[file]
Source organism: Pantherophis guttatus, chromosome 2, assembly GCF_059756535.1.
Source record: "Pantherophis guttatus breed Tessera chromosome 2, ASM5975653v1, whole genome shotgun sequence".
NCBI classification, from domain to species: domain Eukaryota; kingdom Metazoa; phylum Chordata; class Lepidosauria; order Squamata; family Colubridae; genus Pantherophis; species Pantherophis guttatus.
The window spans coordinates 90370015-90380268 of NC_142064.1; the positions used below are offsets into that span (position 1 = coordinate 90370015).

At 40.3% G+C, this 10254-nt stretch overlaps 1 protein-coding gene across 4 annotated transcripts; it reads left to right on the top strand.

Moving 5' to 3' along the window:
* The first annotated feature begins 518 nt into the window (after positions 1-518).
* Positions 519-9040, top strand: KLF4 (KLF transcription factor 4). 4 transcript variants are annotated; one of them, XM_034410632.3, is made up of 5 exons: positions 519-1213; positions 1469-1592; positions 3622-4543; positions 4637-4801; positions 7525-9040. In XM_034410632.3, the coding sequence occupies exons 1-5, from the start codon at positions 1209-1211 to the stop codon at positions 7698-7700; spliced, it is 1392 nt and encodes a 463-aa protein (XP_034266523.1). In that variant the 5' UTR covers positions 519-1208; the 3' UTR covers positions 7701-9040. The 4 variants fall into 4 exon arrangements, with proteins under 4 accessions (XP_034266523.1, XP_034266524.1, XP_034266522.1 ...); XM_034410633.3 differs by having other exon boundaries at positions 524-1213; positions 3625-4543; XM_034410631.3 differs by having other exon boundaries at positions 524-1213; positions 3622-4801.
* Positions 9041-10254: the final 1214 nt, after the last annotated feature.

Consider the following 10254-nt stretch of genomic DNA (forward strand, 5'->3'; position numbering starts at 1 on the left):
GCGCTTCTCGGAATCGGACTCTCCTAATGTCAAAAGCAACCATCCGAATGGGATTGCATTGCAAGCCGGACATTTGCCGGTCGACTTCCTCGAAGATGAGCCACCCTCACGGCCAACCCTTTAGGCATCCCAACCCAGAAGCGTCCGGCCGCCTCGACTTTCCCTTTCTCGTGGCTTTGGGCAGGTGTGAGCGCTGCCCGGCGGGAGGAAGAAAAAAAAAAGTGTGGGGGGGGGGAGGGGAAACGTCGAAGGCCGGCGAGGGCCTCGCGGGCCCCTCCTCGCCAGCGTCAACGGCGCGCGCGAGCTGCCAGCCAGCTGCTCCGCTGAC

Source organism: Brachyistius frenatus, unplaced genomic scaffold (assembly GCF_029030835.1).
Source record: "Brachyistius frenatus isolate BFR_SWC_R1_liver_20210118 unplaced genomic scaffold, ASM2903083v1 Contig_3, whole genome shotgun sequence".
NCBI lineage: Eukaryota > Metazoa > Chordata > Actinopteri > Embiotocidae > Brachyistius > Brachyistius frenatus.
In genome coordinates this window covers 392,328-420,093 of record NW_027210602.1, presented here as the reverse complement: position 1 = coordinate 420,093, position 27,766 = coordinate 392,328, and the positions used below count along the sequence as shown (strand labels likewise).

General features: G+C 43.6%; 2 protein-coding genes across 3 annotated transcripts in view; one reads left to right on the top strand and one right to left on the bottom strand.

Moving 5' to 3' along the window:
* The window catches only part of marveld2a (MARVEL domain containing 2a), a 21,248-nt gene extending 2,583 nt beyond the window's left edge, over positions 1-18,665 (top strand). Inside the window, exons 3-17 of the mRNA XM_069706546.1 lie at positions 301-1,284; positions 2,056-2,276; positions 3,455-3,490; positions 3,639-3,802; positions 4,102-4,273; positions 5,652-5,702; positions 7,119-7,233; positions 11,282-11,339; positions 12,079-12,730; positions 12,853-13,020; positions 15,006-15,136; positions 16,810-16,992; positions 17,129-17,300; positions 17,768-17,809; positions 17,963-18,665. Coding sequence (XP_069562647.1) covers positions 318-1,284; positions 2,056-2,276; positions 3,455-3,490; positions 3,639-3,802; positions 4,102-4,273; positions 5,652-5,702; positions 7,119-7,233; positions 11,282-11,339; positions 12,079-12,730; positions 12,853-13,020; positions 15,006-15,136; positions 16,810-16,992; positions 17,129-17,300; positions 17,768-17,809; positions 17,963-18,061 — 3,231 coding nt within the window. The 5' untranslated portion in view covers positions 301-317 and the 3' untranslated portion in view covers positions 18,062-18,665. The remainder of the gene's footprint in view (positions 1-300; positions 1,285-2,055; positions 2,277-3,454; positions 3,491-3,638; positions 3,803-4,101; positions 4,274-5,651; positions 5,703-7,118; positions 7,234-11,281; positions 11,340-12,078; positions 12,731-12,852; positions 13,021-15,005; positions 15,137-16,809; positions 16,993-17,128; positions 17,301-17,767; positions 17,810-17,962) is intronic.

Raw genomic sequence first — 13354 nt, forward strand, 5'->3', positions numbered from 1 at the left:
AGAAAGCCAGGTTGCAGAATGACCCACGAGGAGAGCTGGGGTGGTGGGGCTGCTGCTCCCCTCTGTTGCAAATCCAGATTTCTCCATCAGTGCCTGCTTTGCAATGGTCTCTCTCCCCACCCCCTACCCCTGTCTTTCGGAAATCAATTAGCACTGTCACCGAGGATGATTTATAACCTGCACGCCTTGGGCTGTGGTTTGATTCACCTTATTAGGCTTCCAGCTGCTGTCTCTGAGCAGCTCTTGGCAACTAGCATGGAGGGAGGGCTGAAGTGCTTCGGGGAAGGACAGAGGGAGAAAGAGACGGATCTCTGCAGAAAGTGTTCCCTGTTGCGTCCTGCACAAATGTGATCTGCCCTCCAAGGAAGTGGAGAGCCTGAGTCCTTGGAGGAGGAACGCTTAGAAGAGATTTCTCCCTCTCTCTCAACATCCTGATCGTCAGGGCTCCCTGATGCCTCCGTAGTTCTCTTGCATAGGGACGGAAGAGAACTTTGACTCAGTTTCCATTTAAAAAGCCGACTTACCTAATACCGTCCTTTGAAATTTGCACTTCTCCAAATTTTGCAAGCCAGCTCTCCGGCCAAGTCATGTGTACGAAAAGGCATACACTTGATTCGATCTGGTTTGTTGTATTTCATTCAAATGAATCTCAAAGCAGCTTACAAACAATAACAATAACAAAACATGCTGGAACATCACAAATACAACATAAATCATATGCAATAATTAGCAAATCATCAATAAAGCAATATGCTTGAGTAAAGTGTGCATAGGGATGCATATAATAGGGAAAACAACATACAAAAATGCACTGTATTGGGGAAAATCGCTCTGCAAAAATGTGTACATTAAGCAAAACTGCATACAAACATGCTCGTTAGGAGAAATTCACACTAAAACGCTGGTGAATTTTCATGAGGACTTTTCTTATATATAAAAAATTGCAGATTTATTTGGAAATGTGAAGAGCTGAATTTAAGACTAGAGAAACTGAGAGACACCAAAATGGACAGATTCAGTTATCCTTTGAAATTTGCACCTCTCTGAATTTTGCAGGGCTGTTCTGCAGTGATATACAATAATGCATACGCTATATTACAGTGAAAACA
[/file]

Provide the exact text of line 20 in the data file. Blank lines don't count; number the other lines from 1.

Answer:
AGAAAGCCAGGTTGCAGAATGACCCACGAGGAGAGCTGGGGTGGTGGGGCTGCTGCTCCCCTCTGTTGCAAATCCAGATTTCTCCATCAGTGCCTGCTTTGCAATGGTCTCTCTCCCCACCCCCTACCCCTGTCTTTCGGAAATCAATTAGCACTGTCACCGAGGATGATTTATAACCTGCACGCCTTGGGCTGTGGTTTGATTCACCTTATTAGGCTTCCAGCTGCTGTCTCTGAGCAGCTCTTGGCAACTAGCATGGAGGGAGGGCTGAAGTGCTTCGGGGAAGGACAGAGGGAGAAAGAGACGGATCTCTGCAGAAAGTGTTCCCTGTTGCGTCCTGCACAAATGTGATCTGCCCTCCAAGGAAGTGGAGAGCCTGAGTCCTTGGAGGAGGAACGCTTAGAAGAGATTTCTCCCTCTCTCTCAACATCCTGATCGTCAGGGCTCCCTGATGCCTCCGTAGTTCTCTTGCATAGGGACGGAAGAGAACTTTGACTCAGTTTCCATTTAAAAAGCCGACTTACCTAATACCGTCCTTTGAAATTTGCACTTCTCCAAATTTTGCAAGCCAGCTCTCCGGCCAAGTCATGTGTACGAAAAGGCATACACTTGATTCGATCTGGTTTGTTGTATTTCATTCAAATGAATCTCAAAGCAGCTTACAAACAATAACAATAACAAAACATGCTGGAACATCACAAATACAACATAAATCATATGCAATAATTAGCAAATCATCAATAAAGCAATATGCTTGAGTAAAGTGTGCATAGGGATGCATATAATAGGGAAAACAACATACAAAAATGCACTGTATTGGGGAAAATCGCTCTGCAAAAATGTGTACATTAAGCAAAACTGCATACAAACATGCTCGTTAGGAGAAATTCACACTAAAACGCTGGTGAATTTTCATGAGGACTTTTCTTATATATAAAAAATTGCAGATTTATTTGGAAATGTGAAGAGCTGAATTTAAGACTAGAGAAACTGAGAGACACCAAAATGGACAGATTCAGTTATCCTTTGAAATTTGCACCTCTCTGAATTTTGCAGGGCTGTTCTGCAGTGATATACAATAATGCATACGCTATATTACAGTGAAAACA